Both our nations, Mr. President, are built on vision. Vision is no utopia; it is the prerequisite for changing reality. Your Founding Fathers expressed their vision in the Declaration of Independence, mainly written by Jefferson, proclaiming self-evident truths. But if they are self-evident, why proclaim? But that proclamation called upon people to go into battle, poorly armed against professional soldiers, and after great suffering, win the day and create the greatest republic ever known in history.
Your Founding Fathers wrote a constitution—original, unknown in those days, and it works for more than 200 years. There are some crises from time to time, but out of every crisis democracy comes out stronger, deeper in the United States. And the Constitution works, with some amendments.
Then you had the vision of building real democracy. Perhaps this is the greatest achievement of the American people, proving in the 18th century, that it is not so that one man should inherit a throne and a crown and rule millions of people at his will. The people should decide who should form the government, and they should accept the government willingly. This, all nations learned from you. And perhaps the greatest vision of all was the acceptance of so many people of various origins from many countries. Here I would like to stress, because I believe in Divine Providence with all my heart, that as far as the Jewish people are concerned, a real miracle happened to them. In 25 years, at the turn of the two centuries, 2 1/2 million Jews crossed the ocean and came to the hospitable shores of this country. If they hadn't done that, they would have been lost—their children and their grandchildren. Not a third of the Jewish people would have been wiped out, perhaps two-thirds of them would have been destroyed. Who knows whether we would have been able to recreate our statehood.
This is one of the great miracles in human history—those 25 years, 100,000 people every year coming to these shores. There is no wonder that Emma Lazarus wrote from her heart, "Give me your tired, your poor, your huddled masses yearning to breathe free." They came here without knowing one word of English. They worked in sweatshops, and they were peddlers. But the second generation learned perfect English. And the third, together with all the other nationalities—or ethnic groups as you call them in America—built up this great country. A miracle, indeed. And I want now after so many years to express, may I say morally, historically, our deep gratitude that this great country made it possible for 2 1/2 million of my brethren to come here and save their lives and the lives of three other generations.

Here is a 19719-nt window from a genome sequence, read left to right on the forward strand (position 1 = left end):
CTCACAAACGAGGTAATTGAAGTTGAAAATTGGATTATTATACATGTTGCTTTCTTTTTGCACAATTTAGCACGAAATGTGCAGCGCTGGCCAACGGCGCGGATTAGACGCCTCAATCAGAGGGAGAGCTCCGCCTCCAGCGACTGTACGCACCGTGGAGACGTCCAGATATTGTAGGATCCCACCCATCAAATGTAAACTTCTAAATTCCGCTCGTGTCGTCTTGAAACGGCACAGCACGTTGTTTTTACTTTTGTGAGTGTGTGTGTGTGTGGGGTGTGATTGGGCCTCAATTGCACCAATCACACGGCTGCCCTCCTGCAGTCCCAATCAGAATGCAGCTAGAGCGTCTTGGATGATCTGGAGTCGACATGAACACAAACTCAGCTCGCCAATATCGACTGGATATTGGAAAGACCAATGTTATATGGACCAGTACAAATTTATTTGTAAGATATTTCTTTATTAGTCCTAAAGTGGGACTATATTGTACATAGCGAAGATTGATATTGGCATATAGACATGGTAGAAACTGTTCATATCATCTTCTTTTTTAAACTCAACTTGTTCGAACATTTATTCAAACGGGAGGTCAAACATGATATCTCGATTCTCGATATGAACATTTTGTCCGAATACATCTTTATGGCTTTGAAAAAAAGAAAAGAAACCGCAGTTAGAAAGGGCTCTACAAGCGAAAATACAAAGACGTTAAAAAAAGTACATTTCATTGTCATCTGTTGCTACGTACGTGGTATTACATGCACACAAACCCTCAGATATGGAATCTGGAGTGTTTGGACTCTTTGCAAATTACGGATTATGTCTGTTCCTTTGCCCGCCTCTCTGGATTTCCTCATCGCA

We also build on vision, Mr. President-on a smaller scale, of course, because we are a New Hampshire more or less, no more, a small country. But when we won our freedom in the same way you did, fighting for it, not getting it as a gift, we were only 600,000. Now we are 3 1/2 million. Relatively, proportionately perhaps, it is very close. And so that was the vision—to bring people from the four corners of the world as the prophet really foresaw in his vision in the ancient times, from the four corners of the world back to the land of the forefathers, back, return, old and young and limping and sick and everyone, so as the prophets wrote exactly. And of course we still keep the gates open for everyone who feels that he is persecuted, like in Russia, or humiliated, like in any other country which may happen, for everyone, as you did for so many years, actually for nearly two centuries.
We also had the vision of democracy. As we are a small country, ours is a parliamentary regime. I am not ashamed to say we copied it from the British. The British built up a beautiful home in their own country-real democracy. And we adopted this system, but it is also real democracy.
Mr. President, the election day in Israel-it was only 2 months ago—was one of the most beautiful days in our lives. Everybody a free citizen, went to the polls, put in the ballots. No pressure was asserted; it was impossible. The campaign was perhaps to some extent lively. [Laughter] But the day of the election, the quiet—it's the most beautiful day of the year. But of 4 years-real democracy.
And out of those ballots came a government. Not everybody is happy. Well, that is human nature. And therefore, believe it when we say we are your stable ally. We mean it completely, because only through the inherent stability of democracy you can keep that stability.
All the other regimes—something happens and there is upheaval. Not in a democracy. We still have division of peace, Mr. President. Yes, we made peace with Egypt, with our southern neighbor, the largest, the strongest Arab nation. But we want peace with all our neighbors.